NCERT Solutions for Class VIII History: Chapter 2 From Trade to Territory Our Past Part I
Page No: 24
1. Match the following:
|“Tiger of Mysore”||right to collect land revenue|
|Rani Channamma||criminal court|
|sipahi||led an anti-British movement in Kitoor|
|Diwani||right to collect land revenue|
|“Tiger of Mysore”||Tipu Sultan|
|faujdari adalat||criminal court|
|Rani Channamma||led an anti-British movement in Kitoor|
2. Fill in the blanks:
(a) The British conquest of Bengal began with the Battle of ___________.
(b) Haidar Ali and Tipu Sultan were the rulers of ___________.
(c) Dalhousie implemented the Doctrine of ____________.
(d) Maratha kingdoms were located mainly in the __________ part of India.
3. State whether true or false:
(a) The Mughal empire became stronger in the eighteenth century.
(b) The English East India Company was the only European company that traded with India.
(c) Maharaja Ranjit Singh was the ruler of Punjab.
(d) The British did not introduce administrative changes in the territories they conquered.
4. What attracted European trading companies to India?
European trading companies were attracted to India because of a number of reasons:
→ Trading with India was highly profitable and fruitful to the businessmen in Europe.
→ The European trading companies purchased goods at cheaper and sold them in Europe at the higher prices.
→ The fine qualities of cotton and silk produced in India had a big market in Europe.
→ Indian spices like – pepper, cloves, cardamom and cinnamon were in great demand in Europe.
5. What were the areas of conflict between the Bengal nawabs and the East India Company?
In the 18th century, after the death of Aurangzeb, the Bengal nawabs asserted their power and autonomy. Through the eighteenth century, the conflicts between them and the East India Company intensified. The nawabs refused to grant the Company concessions, demanded large tributes, denied it the right to mint coins, and stopped it from extending its fortifications. They claimed that the Company was depriving the Bengal government of huge amounts of revenue, and also undermining their authority by refusing to pay taxes, writing disrespectful letters, and humiliating them and their officials.
On the other hand, the Company declared that its trade was getting ruined because of the unjust demands of the local officials. It believed that trade could only flourish if the duties were removed. To expand trade, it wanted to enlarge its settlements, buy up villages, and rebuild its forts.
6. How did the assumption of Diwani benefit the East India Company?
The Diwani right to the East India Company benefitted it in several ways:
→ The Diwani allowed the Company to use the vast revenue resources of Bengal.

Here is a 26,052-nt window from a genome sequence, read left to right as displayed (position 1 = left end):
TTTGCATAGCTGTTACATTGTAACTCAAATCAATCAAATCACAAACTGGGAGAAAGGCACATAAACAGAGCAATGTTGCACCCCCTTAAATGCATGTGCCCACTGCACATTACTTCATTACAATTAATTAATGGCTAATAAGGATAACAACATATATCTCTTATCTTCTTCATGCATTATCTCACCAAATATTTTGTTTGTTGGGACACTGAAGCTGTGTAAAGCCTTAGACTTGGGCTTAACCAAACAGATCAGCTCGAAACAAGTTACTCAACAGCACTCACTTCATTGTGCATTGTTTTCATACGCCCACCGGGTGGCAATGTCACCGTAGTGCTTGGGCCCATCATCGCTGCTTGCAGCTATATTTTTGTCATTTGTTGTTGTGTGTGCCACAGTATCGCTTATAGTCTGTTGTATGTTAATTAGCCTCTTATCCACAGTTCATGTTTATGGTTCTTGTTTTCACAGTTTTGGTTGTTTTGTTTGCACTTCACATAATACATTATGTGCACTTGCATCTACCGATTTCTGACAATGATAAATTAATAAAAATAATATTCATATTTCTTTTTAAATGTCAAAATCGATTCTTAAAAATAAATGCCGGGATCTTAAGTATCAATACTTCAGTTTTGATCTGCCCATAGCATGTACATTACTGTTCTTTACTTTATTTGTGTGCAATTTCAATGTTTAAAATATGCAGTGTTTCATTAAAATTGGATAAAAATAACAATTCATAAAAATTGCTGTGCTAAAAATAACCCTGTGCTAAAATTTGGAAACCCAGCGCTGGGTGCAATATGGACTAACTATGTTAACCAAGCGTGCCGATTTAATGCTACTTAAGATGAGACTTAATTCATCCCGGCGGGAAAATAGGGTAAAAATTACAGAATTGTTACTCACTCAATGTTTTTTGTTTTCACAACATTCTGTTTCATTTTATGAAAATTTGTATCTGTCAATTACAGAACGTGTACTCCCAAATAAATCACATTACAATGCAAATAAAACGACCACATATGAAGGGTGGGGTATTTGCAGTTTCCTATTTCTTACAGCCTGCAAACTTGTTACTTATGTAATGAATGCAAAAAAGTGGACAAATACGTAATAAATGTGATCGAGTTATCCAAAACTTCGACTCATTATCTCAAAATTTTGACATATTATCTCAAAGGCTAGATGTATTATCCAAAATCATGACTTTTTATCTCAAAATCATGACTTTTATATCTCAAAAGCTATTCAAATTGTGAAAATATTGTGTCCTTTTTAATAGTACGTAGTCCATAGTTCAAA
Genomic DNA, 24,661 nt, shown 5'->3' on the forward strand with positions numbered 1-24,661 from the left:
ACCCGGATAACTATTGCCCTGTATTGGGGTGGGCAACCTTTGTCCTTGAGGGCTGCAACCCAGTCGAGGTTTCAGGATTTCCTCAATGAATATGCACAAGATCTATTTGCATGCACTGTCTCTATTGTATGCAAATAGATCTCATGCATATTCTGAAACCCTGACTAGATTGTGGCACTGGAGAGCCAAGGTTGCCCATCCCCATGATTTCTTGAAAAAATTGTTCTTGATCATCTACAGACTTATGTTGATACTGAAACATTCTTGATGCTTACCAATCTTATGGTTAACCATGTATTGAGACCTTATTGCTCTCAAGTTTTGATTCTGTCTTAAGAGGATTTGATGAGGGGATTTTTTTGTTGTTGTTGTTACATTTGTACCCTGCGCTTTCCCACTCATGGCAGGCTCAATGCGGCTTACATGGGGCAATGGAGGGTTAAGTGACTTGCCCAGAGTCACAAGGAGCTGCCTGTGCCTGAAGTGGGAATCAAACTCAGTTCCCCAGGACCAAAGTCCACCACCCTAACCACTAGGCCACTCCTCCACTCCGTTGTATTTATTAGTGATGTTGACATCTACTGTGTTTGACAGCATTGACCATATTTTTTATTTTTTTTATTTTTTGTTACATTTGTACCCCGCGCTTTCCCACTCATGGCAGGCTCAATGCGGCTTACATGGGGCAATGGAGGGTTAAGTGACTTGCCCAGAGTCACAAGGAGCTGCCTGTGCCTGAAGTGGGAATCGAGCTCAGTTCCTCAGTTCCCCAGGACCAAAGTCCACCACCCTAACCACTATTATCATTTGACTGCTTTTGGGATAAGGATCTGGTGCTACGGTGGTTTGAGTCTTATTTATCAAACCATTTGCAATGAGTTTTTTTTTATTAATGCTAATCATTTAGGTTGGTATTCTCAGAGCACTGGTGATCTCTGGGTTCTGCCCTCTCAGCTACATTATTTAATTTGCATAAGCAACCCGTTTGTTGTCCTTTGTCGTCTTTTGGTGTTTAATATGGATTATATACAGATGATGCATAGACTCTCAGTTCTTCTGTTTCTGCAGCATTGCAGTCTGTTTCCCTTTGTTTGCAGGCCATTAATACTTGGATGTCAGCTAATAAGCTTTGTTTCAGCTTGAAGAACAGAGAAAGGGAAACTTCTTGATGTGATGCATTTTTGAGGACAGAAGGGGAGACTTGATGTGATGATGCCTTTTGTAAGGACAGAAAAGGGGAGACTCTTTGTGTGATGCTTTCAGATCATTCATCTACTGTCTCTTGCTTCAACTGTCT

→ The East India Company monopolized trade and began direct plunder of India’s wealth.
→ Revenues from India financed Company expenses. These revenues were used to purchase cotton and silk textiles in India, maintain Company troops, and meet the cost of building the Company fort and offices at Calcutta.
→ The company used its political power to monopolize trade & dictate terms. They could impose their own prices that had no relation to the costs of production.
→ The company used revenue of Bengal to finance exports of Indian goods.
7. Explain the system of “subsidiary alliance”.
After the battle of Plassey in 1757, the battle of Buxar in 1764 and gaining the Diwani of Bengal, the company began to expand its rule in many parts of India. For that it had devised several plans, one among them was the “Subsidiary Alliance”. According to the terms of this alliance –
→ Indian rulers were not allowed to have their independent armed forces.
→ They were to be protected by the company but pay for the Subsidiary Forces, that the company was supposed to maintain for the purpose of their protection.
→ If the Indian rulers failed to make payment, then that part of territory was taken away by the company as penalty. For example, in 1801, the nawab of Awadh was forced to give over half of his territory to the Company for failing to pay for the “subsidiary forces”.
8. In what way was the administration of the Company different from that of Indian rulers?
→ British territories were broadly divided into administrative units called Presidencies. There were three Presidencies like – Bengal, Madras & Bombay whereas under the Indian rulers administration was divided into four parts – District (Zila), Paragana, Tehsil and Villages.
→ Each administrative unit was ruled by a Governor.
→ The supreme head of the administration was the Governor-General, whereas under the Indian Administrative system the supreme head was King or Nawab.
→ Warren Hastings introduced the new system of justice. Each district was to have two courts- civil & criminal court.
→ The European District Collector presided over civil courts.
→ The criminal courts were still under a Qazi and a Mufti.
→ Under the Regulating Act of 1773, a new supreme court was established.
→ The main figure in an Indian District was Collector.
→ According to his title Collector, his main job was to collect the revenue and the taxes and maintain law & order in his district with the help of judges, police officers and darogas.
9. Describe the changes that occurred in the composition of the Company’s army.
During the eighteenth century, when the East India Company began recruitment for its own army, it started recruiting peasants and began training them as professional soldiers. Like the Mughal army, the Company’s army was also composed of the cavalry and the infantry regiments, with the cavalry dominating the army. However, as warfare technology changed during the nineteenth century, the cavalry requirements of the Company’s army declined. As the soldiers had to be armed with muskets and matchlocks, the infantry regiments became more important.